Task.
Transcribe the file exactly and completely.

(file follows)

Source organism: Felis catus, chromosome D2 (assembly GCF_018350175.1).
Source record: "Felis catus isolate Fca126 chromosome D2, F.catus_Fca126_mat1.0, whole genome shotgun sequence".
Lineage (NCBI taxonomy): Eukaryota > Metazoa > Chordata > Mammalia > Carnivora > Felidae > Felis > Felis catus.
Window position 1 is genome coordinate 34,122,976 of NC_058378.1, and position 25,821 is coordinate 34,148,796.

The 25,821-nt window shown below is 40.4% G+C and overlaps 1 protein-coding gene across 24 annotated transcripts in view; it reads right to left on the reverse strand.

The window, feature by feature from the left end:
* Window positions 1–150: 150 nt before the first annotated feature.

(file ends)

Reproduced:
Source organism: Felis catus, chromosome D2 (assembly GCF_018350175.1).
Source record: "Felis catus isolate Fca126 chromosome D2, F.catus_Fca126_mat1.0, whole genome shotgun sequence".
Lineage (NCBI taxonomy): Eukaryota > Metazoa > Chordata > Mammalia > Carnivora > Felidae > Felis > Felis catus.
Window position 1 is genome coordinate 34,122,976 of NC_058378.1, and position 25,821 is coordinate 34,148,796.

The 25,821-nt window shown below is 40.4% G+C and overlaps 1 protein-coding gene across 24 annotated transcripts in view; it reads right to left on the reverse strand.

The window, feature by feature from the left end:
* Window positions 1–150: 150 nt before the first annotated feature.